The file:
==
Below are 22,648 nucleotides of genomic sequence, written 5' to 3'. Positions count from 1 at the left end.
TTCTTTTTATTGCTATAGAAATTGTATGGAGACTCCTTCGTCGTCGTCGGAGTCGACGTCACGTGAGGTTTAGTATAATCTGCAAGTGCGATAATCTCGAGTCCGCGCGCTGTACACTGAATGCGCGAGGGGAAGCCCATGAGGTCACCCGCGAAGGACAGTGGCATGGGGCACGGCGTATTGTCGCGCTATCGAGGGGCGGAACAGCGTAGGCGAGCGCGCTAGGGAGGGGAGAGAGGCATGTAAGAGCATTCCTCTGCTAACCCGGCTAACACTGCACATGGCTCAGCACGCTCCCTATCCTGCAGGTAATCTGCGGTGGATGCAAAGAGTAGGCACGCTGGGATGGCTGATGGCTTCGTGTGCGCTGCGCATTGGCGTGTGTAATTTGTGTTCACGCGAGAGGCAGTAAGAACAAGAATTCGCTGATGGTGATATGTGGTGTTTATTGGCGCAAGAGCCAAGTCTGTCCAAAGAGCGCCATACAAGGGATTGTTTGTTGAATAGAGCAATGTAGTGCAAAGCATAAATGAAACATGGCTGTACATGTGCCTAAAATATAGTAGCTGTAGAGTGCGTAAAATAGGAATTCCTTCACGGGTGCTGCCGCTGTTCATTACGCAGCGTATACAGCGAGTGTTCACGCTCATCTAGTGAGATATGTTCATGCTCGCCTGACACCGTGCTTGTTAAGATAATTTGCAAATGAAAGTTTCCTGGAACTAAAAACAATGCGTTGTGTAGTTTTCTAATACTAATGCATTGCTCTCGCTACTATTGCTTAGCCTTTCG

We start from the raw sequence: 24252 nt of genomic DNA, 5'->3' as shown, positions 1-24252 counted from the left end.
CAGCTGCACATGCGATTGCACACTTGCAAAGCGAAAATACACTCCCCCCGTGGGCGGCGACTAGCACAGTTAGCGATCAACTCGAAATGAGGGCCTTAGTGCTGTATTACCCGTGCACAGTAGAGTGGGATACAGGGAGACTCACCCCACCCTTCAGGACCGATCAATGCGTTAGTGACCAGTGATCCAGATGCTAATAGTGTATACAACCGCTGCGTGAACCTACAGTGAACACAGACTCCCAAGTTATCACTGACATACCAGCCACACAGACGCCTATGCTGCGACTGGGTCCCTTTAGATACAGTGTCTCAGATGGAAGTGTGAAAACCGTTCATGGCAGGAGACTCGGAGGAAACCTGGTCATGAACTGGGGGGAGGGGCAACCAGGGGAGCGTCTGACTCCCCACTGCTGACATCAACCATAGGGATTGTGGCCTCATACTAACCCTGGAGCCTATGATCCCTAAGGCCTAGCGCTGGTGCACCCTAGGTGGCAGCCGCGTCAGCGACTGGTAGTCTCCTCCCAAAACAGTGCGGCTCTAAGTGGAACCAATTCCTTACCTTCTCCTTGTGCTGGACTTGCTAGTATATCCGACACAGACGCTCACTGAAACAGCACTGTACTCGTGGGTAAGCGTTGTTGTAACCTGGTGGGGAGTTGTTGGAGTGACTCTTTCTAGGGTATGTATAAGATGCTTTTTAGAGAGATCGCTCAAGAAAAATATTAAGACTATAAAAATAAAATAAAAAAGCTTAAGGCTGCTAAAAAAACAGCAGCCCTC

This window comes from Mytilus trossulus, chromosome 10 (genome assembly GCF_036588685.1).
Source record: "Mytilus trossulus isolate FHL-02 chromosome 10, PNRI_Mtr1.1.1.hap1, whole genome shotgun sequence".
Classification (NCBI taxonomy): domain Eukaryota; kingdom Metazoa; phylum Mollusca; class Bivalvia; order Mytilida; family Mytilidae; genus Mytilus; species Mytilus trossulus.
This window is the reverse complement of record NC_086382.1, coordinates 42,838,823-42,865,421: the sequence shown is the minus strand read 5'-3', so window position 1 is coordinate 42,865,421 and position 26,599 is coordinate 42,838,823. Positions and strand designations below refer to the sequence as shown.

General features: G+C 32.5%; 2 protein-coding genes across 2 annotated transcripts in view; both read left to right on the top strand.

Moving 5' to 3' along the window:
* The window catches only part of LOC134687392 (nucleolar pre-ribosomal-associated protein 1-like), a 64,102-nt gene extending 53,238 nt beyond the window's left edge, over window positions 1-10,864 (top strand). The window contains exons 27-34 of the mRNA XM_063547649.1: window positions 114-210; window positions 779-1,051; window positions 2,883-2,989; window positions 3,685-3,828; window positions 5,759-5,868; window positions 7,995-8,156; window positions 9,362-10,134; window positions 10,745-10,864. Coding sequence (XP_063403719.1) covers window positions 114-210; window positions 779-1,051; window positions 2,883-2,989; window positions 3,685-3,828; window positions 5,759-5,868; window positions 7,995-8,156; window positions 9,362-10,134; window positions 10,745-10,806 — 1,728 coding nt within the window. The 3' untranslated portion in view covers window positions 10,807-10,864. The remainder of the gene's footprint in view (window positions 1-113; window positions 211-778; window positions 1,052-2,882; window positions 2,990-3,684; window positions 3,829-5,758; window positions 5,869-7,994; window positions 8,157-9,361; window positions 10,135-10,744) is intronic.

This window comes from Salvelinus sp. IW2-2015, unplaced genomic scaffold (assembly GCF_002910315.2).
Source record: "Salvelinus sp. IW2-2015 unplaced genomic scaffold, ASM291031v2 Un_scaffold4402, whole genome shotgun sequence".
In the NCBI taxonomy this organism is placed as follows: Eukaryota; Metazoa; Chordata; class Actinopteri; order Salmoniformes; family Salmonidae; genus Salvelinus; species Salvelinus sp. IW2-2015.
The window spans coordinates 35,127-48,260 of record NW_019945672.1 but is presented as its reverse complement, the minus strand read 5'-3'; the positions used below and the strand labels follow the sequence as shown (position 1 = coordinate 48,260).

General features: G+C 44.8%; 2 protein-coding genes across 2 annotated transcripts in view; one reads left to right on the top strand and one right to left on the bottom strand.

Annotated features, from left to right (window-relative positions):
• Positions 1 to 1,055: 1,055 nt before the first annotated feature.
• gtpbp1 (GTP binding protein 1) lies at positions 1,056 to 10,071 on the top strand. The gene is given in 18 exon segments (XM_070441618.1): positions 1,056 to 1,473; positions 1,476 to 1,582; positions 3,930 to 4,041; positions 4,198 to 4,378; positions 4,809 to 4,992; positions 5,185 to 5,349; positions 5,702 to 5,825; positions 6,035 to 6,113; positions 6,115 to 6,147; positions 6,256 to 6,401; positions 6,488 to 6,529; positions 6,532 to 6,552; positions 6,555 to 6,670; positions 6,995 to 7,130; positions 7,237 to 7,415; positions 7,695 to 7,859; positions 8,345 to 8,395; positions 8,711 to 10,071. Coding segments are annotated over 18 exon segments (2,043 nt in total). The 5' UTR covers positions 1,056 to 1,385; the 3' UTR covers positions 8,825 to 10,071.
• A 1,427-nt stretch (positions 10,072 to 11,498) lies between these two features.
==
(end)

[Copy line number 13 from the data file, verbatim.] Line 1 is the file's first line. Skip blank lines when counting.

Source record: "Salvelinus sp. IW2-2015 unplaced genomic scaffold, ASM291031v2 Un_scaffold4402, whole genome shotgun sequence".